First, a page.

We continue to be so thankful for the response to our emergency appeal for Nepal following the earthquakes that have devastated the country. On the eve of the three month anniversary of the first major earthquake that hit on 25 April, The Leprosy Mission Nepal’s Country leader, Shovakhar Kandel, talks to us about the Leprosy Mission’s response and future plans.
Q: Shovakhar, what has been achieved by TLMN so far?
A: From the day of the quake, we have provided urgent medical and other emergency assistance to people in need. That work is continuing and so far we have given medical help to around 3,600 people. We are still getting referrals from earthquake-affected districts for people who need medical treatment. The Leprosy Mission is providing help at no charge. This makes a huge difference to the very poor people we serve. We have worked in partnership with the Government and with communities, and are very proud to have done this work with the support of generous people all over the world. We have also helped around 1,600 families to build temporary shelters. We have given cash and roofing sheets – and these marginalized, vulnerable people are no longer living in the open but are with their families with some protection from the monsoon rain.
Q: How have local people responded to the global generosity of Leprosy Mission supporters?
A: We’ve made it very clear that money has been given by people all over the world – people who have hearts, who have passion and care for the needy people of Nepal. For that, the people we have helped are very, very thankful. TLMN staff know their local communities, they know the needy people. For the past six years the Government has trusted us to work closely with marginalized communities. We have worked very hard to be wise stewards of the resources given following the earthquake.
Q: What will the next 6-12 months look like?
A: Our goal is to help people move from temporary shelters to permanent, earthquake-resistant homes. We will focus on those who are leprosy-affected and others with disabilities or other factors that cause them to be marginalized. Secondly, our hospital has been damaged. We are coping by making temporary arrangements, but we will start construction work in 2016. This will take two to three years to complete.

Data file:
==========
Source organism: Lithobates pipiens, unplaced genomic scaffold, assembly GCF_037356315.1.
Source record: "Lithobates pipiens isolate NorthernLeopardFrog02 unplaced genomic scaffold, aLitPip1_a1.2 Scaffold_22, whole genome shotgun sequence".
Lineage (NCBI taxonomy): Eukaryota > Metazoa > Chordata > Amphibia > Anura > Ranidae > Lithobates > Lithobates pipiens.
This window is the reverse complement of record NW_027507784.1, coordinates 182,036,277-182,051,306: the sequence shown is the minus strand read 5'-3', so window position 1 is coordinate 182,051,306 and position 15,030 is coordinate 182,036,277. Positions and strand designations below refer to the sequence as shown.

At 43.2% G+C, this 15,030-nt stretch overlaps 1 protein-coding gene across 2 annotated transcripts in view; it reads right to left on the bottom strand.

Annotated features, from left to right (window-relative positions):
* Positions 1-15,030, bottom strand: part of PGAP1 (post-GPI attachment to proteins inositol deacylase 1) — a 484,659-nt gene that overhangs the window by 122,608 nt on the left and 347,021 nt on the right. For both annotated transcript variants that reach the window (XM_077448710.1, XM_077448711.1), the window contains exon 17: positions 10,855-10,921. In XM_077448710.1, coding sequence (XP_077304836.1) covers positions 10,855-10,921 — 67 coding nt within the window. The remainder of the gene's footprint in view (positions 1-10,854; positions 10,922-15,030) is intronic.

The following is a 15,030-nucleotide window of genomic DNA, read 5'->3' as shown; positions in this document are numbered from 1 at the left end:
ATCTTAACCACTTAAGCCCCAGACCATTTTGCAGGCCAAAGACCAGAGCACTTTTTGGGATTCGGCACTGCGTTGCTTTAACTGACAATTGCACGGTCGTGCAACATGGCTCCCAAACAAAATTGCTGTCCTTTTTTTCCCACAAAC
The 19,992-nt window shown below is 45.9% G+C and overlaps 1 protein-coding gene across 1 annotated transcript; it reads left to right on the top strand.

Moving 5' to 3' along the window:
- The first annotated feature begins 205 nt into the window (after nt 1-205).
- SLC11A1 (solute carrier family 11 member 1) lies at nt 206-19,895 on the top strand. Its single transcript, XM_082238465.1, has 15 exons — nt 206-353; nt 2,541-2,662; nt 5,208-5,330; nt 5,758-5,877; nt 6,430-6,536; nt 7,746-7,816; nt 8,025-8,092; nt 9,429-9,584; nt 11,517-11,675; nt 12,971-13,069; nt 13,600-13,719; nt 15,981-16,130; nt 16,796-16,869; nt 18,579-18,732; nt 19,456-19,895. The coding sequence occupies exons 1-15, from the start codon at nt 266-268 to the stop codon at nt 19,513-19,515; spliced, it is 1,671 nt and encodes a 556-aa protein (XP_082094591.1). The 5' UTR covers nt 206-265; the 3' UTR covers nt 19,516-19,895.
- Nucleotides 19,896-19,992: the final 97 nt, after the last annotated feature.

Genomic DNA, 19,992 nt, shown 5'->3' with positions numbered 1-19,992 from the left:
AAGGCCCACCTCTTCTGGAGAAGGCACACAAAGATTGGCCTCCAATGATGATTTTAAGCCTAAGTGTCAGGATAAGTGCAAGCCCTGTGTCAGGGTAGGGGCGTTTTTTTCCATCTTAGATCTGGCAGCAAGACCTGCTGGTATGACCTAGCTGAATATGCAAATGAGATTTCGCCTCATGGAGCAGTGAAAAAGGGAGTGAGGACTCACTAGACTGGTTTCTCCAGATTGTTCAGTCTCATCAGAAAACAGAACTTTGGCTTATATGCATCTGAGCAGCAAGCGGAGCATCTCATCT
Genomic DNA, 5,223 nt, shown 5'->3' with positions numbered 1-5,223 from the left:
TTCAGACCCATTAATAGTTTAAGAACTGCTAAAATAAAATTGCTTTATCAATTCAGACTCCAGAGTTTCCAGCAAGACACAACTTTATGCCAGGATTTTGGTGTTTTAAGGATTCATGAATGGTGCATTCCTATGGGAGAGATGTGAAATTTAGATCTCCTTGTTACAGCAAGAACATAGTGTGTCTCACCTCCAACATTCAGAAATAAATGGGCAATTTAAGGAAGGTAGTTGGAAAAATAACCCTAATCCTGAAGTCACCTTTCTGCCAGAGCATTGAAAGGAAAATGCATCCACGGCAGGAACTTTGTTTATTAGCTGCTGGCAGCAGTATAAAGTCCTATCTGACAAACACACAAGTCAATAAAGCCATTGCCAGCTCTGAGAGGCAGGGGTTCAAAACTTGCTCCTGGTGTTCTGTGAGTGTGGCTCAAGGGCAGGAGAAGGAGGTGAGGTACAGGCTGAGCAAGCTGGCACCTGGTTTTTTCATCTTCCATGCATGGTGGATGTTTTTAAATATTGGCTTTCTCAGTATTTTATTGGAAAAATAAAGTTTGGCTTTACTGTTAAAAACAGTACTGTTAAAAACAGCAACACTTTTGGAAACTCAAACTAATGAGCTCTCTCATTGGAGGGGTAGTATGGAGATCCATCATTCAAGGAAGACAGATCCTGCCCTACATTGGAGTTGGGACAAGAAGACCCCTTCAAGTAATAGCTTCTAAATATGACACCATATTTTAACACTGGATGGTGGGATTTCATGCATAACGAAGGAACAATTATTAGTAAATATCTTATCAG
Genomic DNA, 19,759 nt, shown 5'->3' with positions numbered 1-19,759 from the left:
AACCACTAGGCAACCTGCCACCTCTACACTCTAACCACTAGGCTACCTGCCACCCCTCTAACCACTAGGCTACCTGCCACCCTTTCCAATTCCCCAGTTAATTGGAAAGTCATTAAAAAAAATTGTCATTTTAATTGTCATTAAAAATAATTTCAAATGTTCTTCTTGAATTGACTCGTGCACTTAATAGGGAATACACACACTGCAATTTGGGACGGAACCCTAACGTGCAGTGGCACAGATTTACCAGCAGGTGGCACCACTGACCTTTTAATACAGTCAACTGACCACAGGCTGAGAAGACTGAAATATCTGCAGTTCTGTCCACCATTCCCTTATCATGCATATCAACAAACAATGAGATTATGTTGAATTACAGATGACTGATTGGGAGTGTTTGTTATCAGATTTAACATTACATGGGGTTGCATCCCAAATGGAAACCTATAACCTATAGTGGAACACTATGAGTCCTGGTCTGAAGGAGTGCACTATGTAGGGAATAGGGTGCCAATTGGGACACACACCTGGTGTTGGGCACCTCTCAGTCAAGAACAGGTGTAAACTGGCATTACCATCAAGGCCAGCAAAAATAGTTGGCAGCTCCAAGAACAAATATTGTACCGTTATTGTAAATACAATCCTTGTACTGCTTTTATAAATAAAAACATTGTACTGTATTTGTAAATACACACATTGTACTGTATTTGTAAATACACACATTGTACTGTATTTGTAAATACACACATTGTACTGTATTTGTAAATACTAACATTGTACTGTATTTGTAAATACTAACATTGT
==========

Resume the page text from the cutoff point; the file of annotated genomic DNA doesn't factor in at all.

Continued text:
Q: What stand-out memories do you have of people helped by TLMN?
A: I have many, of course. One couple from Dhading district – the husband is leprosy-affected and one of his legs was amputated many years ago. He belongs to a self-help group. He was so happy to receive our support after the earthquake. He told me that nobody had helped them so far and he was so grateful. In Kavre district, we went to a village where six leprosy-affected families were living in tents after their homes collapsed. They now have temporary shelters and I know they are recovering well.
Q: How are Leprosy Mission Nepal staff coping?
A: Our staff are tired and still traumatized to some extent. We have provided support and counseling. But they are goal orientated. They are taking their responsibilities very seriously – at the hospital and out in communities. They are dedicated and have never complained. Overall they are coping very well and we are very proud of them. We have also appointed some additional staff to deal with additional demands we are facing.
Q: What would you request prayer support for?
A: Firstly, please pray for leprosy-affected people now having to deal with problems caused by the earthquake. Some have lost family members. Together with people with other disabilities, they need health services and eventually to resume normal life in a safe house. They need us to stand with them, to advocate for them and protect them. Secondly, pray that TLM globally can work together to serve these people. We need prayer for wise decisions, collaboration and more resources. Thirdly, please uphold our staff as they continue to deliver services and cope with their own challenges cause by the quake. Finally, the earthquake damaged many churches in remote districts. Please pray that reconstruction can occur so these church communities can continue to provide much-needed support to leprosy-affected people and other marginalized groups.